Divers who haven’t gotten their gear wet in ages don’t always understand the importance of taking a refresher course. Although the PADI ReActivate program touches upon navigation basics, a trend among divers returning to the water is actually to retake the Underwater Navigator course because it includes some of the most important skills they have ever learned. Here are some examples:

1. Don’t rely solely on a compass

A compass is a great tool, but it relies on the user to set it properly, making it prone to error.

It’s not unlike blindly following a smartphone; although the phone’s GPS doesn’t rely on user input, it’s still able to take us off course if we don’t visually compare our surroundings to confirm what the device tells us.

In the same regard, we must stay alert to our underwater environments.

Make use of all tools that are available to you, especially when diving in low visibility. Using a line is one of the best ways to ensure you return to your starting point but can be a hindrance when diving in drift. Consider the conditions on the day and what tools will serve you best. Read more in this edition of the PADI Blog.

underwater navigation

2. Remember: Digital compasses need to be recalibrated now and again

Just as our computers rely on us to install regular updates, so, too, does the digital compass need recalibration. It’s needed, obviously, when the compass feature is frozen. The less obvious tell requires checking the compass settings.

3. When choosing natural navigation markers, it’s OK to be picky

Don’t pick one big feature, like a huge brain coral or a sand chute. Use that large feature as a starting point, then find something a little more inconspicuous—such as the huge brain coral with two-tube sponges on one side and a barrel sponge on the other.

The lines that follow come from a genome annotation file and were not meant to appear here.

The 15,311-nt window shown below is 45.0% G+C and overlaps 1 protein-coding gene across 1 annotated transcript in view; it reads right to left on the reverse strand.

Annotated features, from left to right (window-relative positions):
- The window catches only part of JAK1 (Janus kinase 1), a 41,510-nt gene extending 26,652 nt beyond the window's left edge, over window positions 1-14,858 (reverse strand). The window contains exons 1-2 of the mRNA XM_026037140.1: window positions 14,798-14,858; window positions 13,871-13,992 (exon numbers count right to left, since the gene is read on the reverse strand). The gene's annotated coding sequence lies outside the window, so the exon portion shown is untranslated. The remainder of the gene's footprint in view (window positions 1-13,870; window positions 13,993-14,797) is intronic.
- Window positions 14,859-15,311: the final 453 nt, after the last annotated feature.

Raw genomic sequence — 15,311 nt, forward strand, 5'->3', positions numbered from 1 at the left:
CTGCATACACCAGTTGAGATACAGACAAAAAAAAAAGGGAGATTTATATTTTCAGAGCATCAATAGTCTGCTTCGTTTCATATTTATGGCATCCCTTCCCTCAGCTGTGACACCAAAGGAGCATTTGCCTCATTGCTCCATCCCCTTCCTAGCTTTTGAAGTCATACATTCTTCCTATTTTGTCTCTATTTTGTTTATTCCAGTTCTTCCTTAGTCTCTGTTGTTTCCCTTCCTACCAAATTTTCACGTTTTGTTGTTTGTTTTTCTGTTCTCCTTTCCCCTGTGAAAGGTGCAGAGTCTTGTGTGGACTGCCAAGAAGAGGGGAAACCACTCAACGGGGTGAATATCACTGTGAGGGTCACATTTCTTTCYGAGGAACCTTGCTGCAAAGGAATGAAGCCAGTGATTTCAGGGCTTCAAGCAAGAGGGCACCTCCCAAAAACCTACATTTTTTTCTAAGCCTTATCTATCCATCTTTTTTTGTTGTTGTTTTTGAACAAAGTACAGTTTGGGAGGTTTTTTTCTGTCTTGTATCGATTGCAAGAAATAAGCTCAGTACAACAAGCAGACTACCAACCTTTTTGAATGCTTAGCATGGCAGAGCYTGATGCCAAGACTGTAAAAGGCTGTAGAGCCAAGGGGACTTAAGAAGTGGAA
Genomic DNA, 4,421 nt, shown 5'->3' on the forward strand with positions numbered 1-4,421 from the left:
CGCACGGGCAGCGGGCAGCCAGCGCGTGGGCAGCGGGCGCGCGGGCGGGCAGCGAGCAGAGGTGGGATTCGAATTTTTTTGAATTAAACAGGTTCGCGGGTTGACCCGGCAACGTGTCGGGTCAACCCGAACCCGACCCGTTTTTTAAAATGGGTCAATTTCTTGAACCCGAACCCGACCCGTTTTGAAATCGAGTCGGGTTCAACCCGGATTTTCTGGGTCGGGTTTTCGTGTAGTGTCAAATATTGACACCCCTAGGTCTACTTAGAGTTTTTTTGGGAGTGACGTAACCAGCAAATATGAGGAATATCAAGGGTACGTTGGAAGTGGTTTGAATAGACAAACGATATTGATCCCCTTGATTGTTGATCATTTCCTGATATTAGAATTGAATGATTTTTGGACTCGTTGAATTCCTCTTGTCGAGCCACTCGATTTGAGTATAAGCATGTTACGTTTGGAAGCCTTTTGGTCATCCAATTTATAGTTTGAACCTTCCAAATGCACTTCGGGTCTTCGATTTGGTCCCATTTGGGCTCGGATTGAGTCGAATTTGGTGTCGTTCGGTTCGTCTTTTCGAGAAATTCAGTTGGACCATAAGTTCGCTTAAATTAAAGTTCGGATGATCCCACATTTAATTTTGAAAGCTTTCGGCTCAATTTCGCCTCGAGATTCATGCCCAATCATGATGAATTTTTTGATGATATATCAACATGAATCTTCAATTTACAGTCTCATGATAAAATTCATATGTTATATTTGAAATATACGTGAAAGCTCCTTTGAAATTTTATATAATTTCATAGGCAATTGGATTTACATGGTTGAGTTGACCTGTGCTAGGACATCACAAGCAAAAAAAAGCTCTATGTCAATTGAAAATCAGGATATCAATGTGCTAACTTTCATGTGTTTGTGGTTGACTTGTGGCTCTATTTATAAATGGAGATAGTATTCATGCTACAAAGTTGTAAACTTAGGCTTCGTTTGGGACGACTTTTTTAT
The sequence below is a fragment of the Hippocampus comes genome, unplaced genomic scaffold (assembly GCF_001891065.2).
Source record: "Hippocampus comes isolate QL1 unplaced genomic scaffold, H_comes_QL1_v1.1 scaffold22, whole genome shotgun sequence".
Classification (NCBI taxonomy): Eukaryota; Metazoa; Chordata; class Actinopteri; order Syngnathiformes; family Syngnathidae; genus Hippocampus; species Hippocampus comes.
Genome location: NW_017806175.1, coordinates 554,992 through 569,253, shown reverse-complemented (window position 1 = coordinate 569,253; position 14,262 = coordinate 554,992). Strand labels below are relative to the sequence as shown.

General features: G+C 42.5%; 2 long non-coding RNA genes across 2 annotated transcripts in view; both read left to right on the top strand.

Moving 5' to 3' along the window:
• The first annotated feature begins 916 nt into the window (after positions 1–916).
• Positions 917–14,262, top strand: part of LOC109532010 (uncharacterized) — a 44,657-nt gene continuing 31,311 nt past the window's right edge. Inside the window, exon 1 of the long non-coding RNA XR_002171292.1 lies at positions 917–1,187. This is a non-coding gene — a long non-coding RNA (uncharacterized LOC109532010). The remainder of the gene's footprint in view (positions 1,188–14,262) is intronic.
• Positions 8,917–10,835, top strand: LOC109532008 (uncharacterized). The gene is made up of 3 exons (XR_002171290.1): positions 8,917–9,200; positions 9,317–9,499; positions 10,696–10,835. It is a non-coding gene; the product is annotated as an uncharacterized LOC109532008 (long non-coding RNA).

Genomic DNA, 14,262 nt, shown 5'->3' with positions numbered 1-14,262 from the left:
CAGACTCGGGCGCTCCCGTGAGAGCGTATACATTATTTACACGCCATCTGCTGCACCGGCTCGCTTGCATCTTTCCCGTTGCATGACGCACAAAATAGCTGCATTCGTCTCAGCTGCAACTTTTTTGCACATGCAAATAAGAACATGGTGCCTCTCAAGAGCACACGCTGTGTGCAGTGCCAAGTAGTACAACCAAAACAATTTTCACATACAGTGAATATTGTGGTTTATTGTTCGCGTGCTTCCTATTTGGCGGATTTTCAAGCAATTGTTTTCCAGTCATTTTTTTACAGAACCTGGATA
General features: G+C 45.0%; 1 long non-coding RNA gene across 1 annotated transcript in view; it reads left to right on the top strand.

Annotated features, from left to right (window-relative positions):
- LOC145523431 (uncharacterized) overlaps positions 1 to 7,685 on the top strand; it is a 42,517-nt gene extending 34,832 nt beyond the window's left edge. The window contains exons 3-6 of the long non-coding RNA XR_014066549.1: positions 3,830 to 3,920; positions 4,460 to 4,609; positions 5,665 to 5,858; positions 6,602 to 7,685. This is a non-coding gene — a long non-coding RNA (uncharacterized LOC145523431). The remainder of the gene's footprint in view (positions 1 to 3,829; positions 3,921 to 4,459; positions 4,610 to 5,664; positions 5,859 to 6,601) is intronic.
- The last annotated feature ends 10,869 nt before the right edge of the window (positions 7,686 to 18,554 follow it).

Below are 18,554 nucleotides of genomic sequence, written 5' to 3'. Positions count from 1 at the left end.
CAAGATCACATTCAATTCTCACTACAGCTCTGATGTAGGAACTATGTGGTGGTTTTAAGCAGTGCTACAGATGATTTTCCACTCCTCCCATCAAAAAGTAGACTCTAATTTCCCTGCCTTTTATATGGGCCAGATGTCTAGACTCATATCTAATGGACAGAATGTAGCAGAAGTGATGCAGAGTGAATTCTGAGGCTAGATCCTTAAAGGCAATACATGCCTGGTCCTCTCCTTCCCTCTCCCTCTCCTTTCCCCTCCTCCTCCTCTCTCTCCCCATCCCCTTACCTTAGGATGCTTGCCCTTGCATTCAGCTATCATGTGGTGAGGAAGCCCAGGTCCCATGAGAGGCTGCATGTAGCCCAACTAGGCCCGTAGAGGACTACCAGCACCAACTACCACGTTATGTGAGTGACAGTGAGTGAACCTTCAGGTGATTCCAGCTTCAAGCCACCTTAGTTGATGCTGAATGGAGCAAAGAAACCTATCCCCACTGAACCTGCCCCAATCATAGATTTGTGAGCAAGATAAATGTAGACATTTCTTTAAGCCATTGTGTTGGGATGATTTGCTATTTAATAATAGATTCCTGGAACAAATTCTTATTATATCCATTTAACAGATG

Bart Linders, an instructor at Buddy Dive Resort in Bonaire says, “Take your time choosing a marker. You may think you’ve found a really unique feature, but then you start seeing that feature everywhere.”

Don’t focus solely on the feature that you finally decide on, make a mental note of what’s around it so you can relocate it easily if you do become distracted for a moment.

Natural features are not only useful as compass markings. If you are diving at a sandy dive site, lines in the sand will usually run parallel to the shore. If you know the direction of the current, look at the fish – they will usually face head-on into the current to assist in catching plankton to feed on.


4. Set your compass before your descent

“You don’t want to reach the bottom and be turned around,” says Jo Mikutowicz, owner of Divetech dive center on Grand Cayman. “To avoid this, set the compass heading to point toward shore before starting the dive.” Mikutowicz adds, “And when you start to descend, descend in the direction you intend to travel.”

Spinning or turning around on descent is the first and worst mistake you can make. You will have lost all sense of direction before you even begin your dive.

5. Consider tracking air consumption, not kick cycles

“Air consumption is the most important thing to watch,” says Mikutowicz.

Tracking kick cycles becomes much more difficult when a current is added to the mix. If a portion of the dive occurred against a current and lasted 100 kick cycles, it could take 300 kick cycles to cover that same distance with the current. So instead, try tracking air.

On Grand Cayman, the typical dive profile starts at deeper depths along a wall and kicks into the current until half the tank is depleted. “Then, when you turn around, you’re coming up shallower, so air should last roughly twice as long,” says Mikutowicz.

Granted, it’s not an exact science, making practice all the more vital—but with classroom time, the time it takes to acquire the skills is drastically reduced.

Ready to learn more underwater navigation lessons? Enroll in an Underwater Navigator course at your PADI Dive Center or Resort.

Are you planning your next dive trip overseas? Check out some of the best diving destinations in the world on PADI Travel.

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